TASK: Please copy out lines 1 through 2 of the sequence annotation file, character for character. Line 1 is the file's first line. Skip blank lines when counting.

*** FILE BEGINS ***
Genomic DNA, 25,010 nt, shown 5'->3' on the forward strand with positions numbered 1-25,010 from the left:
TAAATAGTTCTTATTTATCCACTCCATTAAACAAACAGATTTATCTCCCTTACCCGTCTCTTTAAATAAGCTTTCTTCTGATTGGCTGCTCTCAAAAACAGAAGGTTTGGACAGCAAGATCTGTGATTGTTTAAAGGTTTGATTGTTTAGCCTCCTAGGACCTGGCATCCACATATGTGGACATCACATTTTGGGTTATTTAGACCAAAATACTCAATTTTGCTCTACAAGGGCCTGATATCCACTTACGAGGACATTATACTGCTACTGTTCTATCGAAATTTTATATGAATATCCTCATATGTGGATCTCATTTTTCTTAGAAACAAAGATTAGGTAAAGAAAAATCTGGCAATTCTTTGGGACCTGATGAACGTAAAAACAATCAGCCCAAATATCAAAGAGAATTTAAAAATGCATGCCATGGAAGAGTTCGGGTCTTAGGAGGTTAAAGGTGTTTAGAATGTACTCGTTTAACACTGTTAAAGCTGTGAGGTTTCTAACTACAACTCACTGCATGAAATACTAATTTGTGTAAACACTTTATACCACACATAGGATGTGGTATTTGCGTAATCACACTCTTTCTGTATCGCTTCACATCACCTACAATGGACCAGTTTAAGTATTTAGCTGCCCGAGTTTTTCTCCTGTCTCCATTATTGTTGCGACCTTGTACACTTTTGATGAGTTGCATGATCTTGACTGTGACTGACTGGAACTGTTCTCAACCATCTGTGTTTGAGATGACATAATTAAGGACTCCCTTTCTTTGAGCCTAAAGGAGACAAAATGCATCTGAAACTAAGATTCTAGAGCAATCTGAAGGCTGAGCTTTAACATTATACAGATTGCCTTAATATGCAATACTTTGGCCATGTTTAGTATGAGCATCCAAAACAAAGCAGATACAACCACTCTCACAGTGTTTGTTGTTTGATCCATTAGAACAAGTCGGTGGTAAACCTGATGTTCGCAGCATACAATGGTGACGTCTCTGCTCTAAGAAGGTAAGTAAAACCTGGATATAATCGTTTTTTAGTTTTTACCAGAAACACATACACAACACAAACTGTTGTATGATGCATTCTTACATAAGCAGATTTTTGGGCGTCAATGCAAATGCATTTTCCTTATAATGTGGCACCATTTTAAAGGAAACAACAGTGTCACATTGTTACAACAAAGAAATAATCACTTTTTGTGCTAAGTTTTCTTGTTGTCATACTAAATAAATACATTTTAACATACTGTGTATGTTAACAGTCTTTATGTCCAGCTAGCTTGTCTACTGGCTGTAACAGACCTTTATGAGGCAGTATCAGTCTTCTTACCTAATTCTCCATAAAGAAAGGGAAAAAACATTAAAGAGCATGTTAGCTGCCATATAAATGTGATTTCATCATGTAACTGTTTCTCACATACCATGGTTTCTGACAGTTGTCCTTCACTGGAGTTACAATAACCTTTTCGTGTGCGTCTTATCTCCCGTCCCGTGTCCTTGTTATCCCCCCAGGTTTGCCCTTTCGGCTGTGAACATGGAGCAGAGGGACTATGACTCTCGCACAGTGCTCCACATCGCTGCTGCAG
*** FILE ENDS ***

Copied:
Genomic DNA, 25,010 nt, shown 5'->3' on the forward strand with positions numbered 1-25,010 from the left:
TAAATAGTTCTTATTTATCCACTCCATTAAACAAACAGATTTATCTCCCTTACCCGTCTCTTTAAATAAGCTTTCTTCTGATTGGCTGCTCTCAAAAACAGAAGGTTTGGACAGCAAGATCTGTGATTGTTTAAAGGTTTGATTGTTTAGCCTCCTAGGACCTGGCATCCACATATGTGGACATCACATTTTGGGTTATTTAGACCAAAATACTCAATTTTGCTCTACAAGGGCCTGATATCCACTTACGAGGACATTATACTGCTACTGTTCTATCGAAATTTTATATGAATATCCTCATATGTGGATCTCATTTTTCTTAGAAACAAAGATTAGGTAAAGAAAAATCTGGCAATTCTTTGGGACCTGATGAACGTAAAAACAATCAGCCCAAATATCAAAGAGAATTTAAAAATGCATGCCATGGAAGAGTTCGGGTCTTAGGAGGTTAAAGGTGTTTAGAATGTACTCGTTTAACACTGTTAAAGCTGTGAGGTTTCTAACTACAACTCACTGCATGAAATACTAATTTGTGTAAACACTTTATACCACACATAGGATGTGGTATTTGCGTAATCACACTCTTTCTGTATCGCTTCACATCACCTACAATGGACCAGTTTAAGTATTTAGCTGCCCGAGTTTTTCTCCTGTCTCCATTATTGTTGCGACCTTGTACACTTTTGATGAGTTGCATGATCTTGACTGTGACTGACTGGAACTGTTCTCAACCATCTGTGTTTGAGATGACATAATTAAGGACTCCCTTTCTTTGAGCCTAAAGGAGACAAAATGCATCTGAAACTAAGATTCTAGAGCAATCTGAAGGCTGAGCTTTAACATTATACAGATTGCCTTAATATGCAATACTTTGGCCATGTTTAGTATGAGCATCCAAAACAAAGCAGATACAACCACTCTCACAGTGTTTGTTGTTTGATCCATTAGAACAAGTCGGTGGTAAACCTGATGTTCGCAGCATACAATGGTGACGTCTCTGCTCTAAGAAGGTAAGTAAAACCTGGATATAATCGTTTTTTAGTTTTTACCAGAAACACATACACAACACAAACTGTTGTATGATGCATTCTTACATAAGCAGATTTTTGGGCGTCAATGCAAATGCATTTTCCTTATAATGTGGCACCATTTTAAAGGAAACAACAGTGTCACATTGTTACAACAAAGAAATAATCACTTTTTGTGCTAAGTTTTCTTGTTGTCATACTAAATAAATACATTTTAACATACTGTGTATGTTAACAGTCTTTATGTCCAGCTAGCTTGTCTACTGGCTGTAACAGACCTTTATGAGGCAGTATCAGTCTTCTTACCTAATTCTCCATAAAGAAAGGGAAAAAACATTAAAGAGCATGTTAGCTGCCATATAAATGTGATTTCATCATGTAACTGTTTCTCACATACCATGGTTTCTGACAGTTGTCCTTCACTGGAGTTACAATAACCTTTTCGTGTGCGTCTTATCTCCCGTCCCGTGTCCTTGTTATCCCCCCAGGTTTGCCCTTTCGGCTGTGAACATGGAGCAGAGGGACTATGACTCTCGCACAGTGCTCCACATCGCTGCTGCAG